“Synergy.” “Leverage.” “Paradigm shift.” Why do people talk like this at work? 
People adapt to the conversational style of their workplaces, repeating its jargon no matter how ridiculous it sounds. As champions of clear writing, Writer cuts out wordiness and suggests crisper alternatives. While we see some pretty wacky prose, by far the biggest category of less-than-pristine writing is — you guessed it! — corporate-speak.
Here’s our top 20 list of the most annoying examples. These are the words we recommend you cut from your vocabulary, effective immediately. Your colleagues will thank you (though they may struggle to fill out their buzzword bingo cards as quickly as they used to).

#20. Leverage

Unless you’re talking about debt financing or employing the services of a simple machine, don’t say “leverage.” One of the hallmarks of great writing is simplicity. With that in mind, just use “use.”

#19. Utilize

Cringe, cringe, cringe. No.

#18. Scale

We’re pretty sure we haven’t read a business pitch in the last ten years that doesn’t have this word. We acknowledge it’s sometimes needed, but must we really use it to describe people, teams, processes, documents, job descriptions, and project management? It’s time to scale back our use of the word.

#17. Unlock

As in “unlock the value.” Our data show use of this phrase has declined, even in corporate-land. So don’t date your business by using it. 

#16. Unrivaled

If your product or service truly has no rivals, then you’re either a gazillionaire running a monopoly or you need to take a red pen to your latest competitive analysis. Either way, use your precious word count to say (or better yet, show!) why you’re better.

#15. Unparalleled

Like “unrivaled,” only more pretentious.

#14. Synergy

The 1980s called. They want their buzzword back. Besides having double the number of Ys any word should be allowed to have, “synergy” is right up there with Japanese’s “kanban” and Russian’s “perestroika,” except without the foreign cool factor.

#13. Paradigm Shift

Speaking of the 1980s. “Paradigm shift” is the “synergy” of change. Avoid it at all costs.

#12. Transformation

If “paradigm shift” is the “synergy” of change, “transformation” is the modern-day “paradigm shift.” Like avocado toast of 2015 cuisine and barn doors of 2017 home design, “transformation” is the “it” term of the 2021 business landscape. The word is usually paired with “digital” in “digital transformation,” which is a thing. Of course, it’s a totally overblown thing that means nothing anymore. Estimated at $6.8 trillion in global spend (IDC) — a whopping 70 percent higher than IT spend overall (Gartner) — it’s pretty much a free-for-all under which you could tuck virtually any technology investment.

#11. Business Velocity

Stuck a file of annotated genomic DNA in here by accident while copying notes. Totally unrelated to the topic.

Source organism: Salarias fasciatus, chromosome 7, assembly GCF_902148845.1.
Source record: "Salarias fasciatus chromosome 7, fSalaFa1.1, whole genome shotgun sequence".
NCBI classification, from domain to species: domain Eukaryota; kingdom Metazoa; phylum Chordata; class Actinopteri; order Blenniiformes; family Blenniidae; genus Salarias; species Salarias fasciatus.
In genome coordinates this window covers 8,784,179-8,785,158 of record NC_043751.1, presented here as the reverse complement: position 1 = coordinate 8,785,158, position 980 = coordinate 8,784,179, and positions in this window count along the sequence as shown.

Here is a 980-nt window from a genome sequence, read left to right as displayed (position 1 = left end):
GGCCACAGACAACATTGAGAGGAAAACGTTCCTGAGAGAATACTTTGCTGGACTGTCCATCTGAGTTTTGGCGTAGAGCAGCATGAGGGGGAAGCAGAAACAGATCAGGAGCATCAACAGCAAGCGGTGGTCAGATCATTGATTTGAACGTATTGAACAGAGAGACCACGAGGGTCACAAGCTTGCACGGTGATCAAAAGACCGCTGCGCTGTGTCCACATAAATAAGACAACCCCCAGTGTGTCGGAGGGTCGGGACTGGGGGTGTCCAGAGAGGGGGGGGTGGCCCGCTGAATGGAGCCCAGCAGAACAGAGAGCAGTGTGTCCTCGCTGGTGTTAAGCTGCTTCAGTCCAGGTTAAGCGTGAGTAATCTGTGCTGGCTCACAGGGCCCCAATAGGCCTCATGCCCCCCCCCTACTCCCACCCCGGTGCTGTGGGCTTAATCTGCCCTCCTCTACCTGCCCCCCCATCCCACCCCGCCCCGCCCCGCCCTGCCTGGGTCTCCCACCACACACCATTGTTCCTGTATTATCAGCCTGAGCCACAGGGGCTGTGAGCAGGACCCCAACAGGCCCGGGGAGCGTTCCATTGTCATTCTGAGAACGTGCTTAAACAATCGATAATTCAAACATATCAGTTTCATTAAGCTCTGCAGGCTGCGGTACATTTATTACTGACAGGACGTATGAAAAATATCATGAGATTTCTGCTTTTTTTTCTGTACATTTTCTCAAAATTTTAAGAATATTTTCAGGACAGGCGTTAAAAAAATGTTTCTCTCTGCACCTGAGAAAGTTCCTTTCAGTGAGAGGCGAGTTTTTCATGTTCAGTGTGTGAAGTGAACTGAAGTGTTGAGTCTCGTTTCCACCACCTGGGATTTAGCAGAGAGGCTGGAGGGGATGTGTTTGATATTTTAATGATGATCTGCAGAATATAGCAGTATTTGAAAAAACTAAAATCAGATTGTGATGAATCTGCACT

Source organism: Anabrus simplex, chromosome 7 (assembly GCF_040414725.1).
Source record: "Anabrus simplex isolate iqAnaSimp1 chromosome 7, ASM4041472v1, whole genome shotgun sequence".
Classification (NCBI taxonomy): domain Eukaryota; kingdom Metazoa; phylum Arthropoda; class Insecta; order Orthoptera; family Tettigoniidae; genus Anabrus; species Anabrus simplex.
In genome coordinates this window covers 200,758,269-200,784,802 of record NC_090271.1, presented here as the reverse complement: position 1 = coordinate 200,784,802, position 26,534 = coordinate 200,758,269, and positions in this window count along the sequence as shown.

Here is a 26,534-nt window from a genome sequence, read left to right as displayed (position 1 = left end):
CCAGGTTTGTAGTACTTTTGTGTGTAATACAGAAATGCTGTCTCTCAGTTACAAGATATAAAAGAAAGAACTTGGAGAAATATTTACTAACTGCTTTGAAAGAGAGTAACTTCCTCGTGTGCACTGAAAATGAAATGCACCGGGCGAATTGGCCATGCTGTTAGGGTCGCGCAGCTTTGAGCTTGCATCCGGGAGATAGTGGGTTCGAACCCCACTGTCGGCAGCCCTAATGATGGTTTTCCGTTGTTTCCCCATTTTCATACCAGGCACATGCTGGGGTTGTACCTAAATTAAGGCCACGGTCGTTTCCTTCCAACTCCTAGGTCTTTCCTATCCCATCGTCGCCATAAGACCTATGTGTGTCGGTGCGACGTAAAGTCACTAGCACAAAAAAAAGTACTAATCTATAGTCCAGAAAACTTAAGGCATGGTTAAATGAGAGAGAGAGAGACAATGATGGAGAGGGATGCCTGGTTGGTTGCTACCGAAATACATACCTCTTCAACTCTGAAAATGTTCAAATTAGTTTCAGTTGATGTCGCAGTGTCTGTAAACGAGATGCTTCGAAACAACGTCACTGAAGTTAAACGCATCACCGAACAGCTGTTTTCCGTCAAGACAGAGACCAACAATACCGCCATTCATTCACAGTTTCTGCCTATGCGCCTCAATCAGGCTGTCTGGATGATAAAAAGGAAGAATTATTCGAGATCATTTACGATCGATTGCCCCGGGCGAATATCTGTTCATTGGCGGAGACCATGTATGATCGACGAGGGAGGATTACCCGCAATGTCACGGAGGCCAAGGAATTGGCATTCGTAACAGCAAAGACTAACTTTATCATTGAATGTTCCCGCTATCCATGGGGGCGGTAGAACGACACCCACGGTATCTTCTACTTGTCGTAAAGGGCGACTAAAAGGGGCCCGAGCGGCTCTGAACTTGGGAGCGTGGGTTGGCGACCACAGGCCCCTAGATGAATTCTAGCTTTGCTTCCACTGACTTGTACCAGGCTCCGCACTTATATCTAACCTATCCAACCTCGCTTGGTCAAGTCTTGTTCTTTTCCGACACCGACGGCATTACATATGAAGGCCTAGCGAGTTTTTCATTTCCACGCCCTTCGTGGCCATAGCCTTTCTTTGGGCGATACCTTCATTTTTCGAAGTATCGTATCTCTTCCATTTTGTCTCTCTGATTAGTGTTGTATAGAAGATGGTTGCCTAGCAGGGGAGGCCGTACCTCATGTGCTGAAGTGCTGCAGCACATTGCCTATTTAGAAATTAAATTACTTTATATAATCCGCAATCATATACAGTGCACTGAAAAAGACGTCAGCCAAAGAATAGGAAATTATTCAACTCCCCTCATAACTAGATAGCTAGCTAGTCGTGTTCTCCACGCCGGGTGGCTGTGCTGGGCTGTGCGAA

What the heck does this even mean? Going fast? Just say “go fast,” then.

#10. On premise

Unlike those other unfortunate or ill-advised terms, this one’s actually wrong. Well, if you’re using it in the context of technology that is physically installed in the corporate network, it’s wrong. Looking at you, technology marketers.
One of the hallmarks of great writing is simplicity.

#9. Hone in

It’s either “home in” (like zero in on something) or “hone” (like perfect a skill). But “hone in” is just a weird mash-up that makes our head hurt. 

#8. Operationalize

While we acknowledge that this is actually a word (it snuck into the OED in the 1980s), it is totally unnecessary. In the spirit of clear writing, why not say, “put into use” or even “make happen.” While you're at it, we’d suggest taking a good, hard look at any words onto which you’ve randomly tacked “ize.”

#7. Literally

The problem with “literally” is it has become an everyword for emphasis. It has totally lost its meaning, which is simply a narrowing of something to its exact definition. In fact, the definition of “literally” is so limited, we’re not surprised it got hijacked for something broader.

#6. Motion

As in “sales motion” or “go-to-market motion.” Not only is this term over-engineered, but it now sounds smarmy, thanks to overuse. In fact, we’re pretty sure you’re only allowed to say it while making an “air guns” gesture and clicking sound with your mouth.

#5. Ninja

We recommend doing a Command-F on all your job descriptions for this word and deleting every instance en masse. Nobody wants to join the corporate ranks as a “ninja.” Unless, of course, you’re recruiting for a position as a spy in feudal Japan, in which case keep it.

#4. Rock Star

Ditto the above. Particularly if it’s coupled with a seven-years-of-experience requirement. Because if someone’s so excellent in their role that they’re deemed worthy of the label “rock star,” chances are they’re not going to be interested in spending an eighth year in the exact. same. role.

#3. Holistic

Is it herbal medicine? OK. Then, no.

#2. Go-Forward

Do you mean, “in the future?” Or, “from here forward?” Then say that.

#1. Actionable Insights

And now for the top spot, number one of our top 20 most annoying corporate buzzwords, we give you: “actionable insights.” Google this term and you’ll get 62 million hits. No matter how great this term is, if 62 million other people are using it, you don’t want to.


May Habib